The state’s electric grid operator ended emergency conditions Friday afternoon, allowing New Braunfels Utilities to return to normal electric operations — but questions remain about what the spiking cost of power during the period could mean for ratepayers here and across the state.
“This week, we experienced an unprecedented winter storm across our region testing the resiliency of equipment, the electric grid, and many times our patience,” said Ian Taylor, NBU’s chief executive officer.
According to the Electric Reliability Council of Texas, no additional outages were needed overnight Thursday going into Friday to keep power supply and electric demand in balance, and only a few generating units tripped.
Early Friday, about 34,000 megawatt of generation remained on forced outage due to the winter weather event. Of that, nearly 20,000 megawatt was thermal generation, and the rest is wind and solar.
The power grid has returned to normal operations as the cold blast eased, but the impact of the deep freeze on the wallets of NBU electricity consumers is not fully clear.
The Associated Press reported earlier this week that wholesale power market prices on the grid ERCOT manages skyrocketed from roughly $20 per megawatt-hour to $9,000 per megawatt-hour.
Melissa Krause, NBU’s executive director of communications and external affairs, said there would be a lot of discussion about this at the policymaker, legislator and energy market level.
“This is also being debated at the Public Utility Commission,” Krause said. “Yes, customers will experience an increase. The cost of power went up to its highest cap at the onset of ERCOT’s level 3 emergency order. NBU has a hedge program which protected us and our customers to some degree, but there was a lot of volatility in the market this week.”
NBU is working on projections and its strategy, Kruase said, but the outcome on the bottom line for consumers will not be fully known until the market settles down.
One Herald-Zeitung reader inquired about Taylor as a segment alternate member of ERCOT’s board.
Kruase said municipally-owned utilities a year ago voted on Taylor to serve as an alternate to represent them in the absence of the regular board member.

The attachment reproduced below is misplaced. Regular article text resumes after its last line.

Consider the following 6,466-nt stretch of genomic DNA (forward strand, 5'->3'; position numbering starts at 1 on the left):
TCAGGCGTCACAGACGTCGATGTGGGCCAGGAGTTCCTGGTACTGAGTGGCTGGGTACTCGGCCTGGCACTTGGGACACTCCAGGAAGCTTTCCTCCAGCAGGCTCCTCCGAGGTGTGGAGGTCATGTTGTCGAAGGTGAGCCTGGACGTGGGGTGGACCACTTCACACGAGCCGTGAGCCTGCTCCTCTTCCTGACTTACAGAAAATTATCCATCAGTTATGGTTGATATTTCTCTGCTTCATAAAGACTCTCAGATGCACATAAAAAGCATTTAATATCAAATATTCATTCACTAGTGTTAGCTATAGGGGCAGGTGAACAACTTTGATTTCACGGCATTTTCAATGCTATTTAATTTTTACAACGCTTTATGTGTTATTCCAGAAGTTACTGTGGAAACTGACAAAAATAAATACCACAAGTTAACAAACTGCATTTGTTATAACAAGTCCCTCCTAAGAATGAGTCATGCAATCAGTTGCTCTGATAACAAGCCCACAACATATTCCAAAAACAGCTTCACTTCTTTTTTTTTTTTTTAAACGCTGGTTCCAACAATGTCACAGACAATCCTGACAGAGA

Krause also said ERCOT’s board members had no influence on the decisions made this week.
Despite electric systems returning to normal operating conditions, NBU continued to advise customers practice conservation measures that reduce energy consumption.
Some conservation measures
nSetting thermostats to 68 degrees while at home or as low as comfortably tolerable.
nSetting ceiling fans to the winter setting by running them clockwise to pull the warm air down.
nEnsuring doors and windows are sealed properly. Any light through the door indicates a penetration of cold air coming into the home.
nTurning off lights, computers, and other electronic devices whenever possible.
Customers can view ERCOT’s daily peak demand forecast, current load and available generation online at ercot.com or by downloading the ERCOT mobile app (available for download at the Apple App Store and Google Play).
For the latest grid conditions updates, follow ERCOT on Twitter (@ERCOT_ISO) and Facebook (Electric Reliability Council of Texas).
NBU encourages customers to text “NBU” to #85700 to enroll in the Texting Outage Notification System to receive automated text notifications regarding outages, or call 830-629-8400 during business hours Monday through Friday from 8 a.m. to 5 p.m.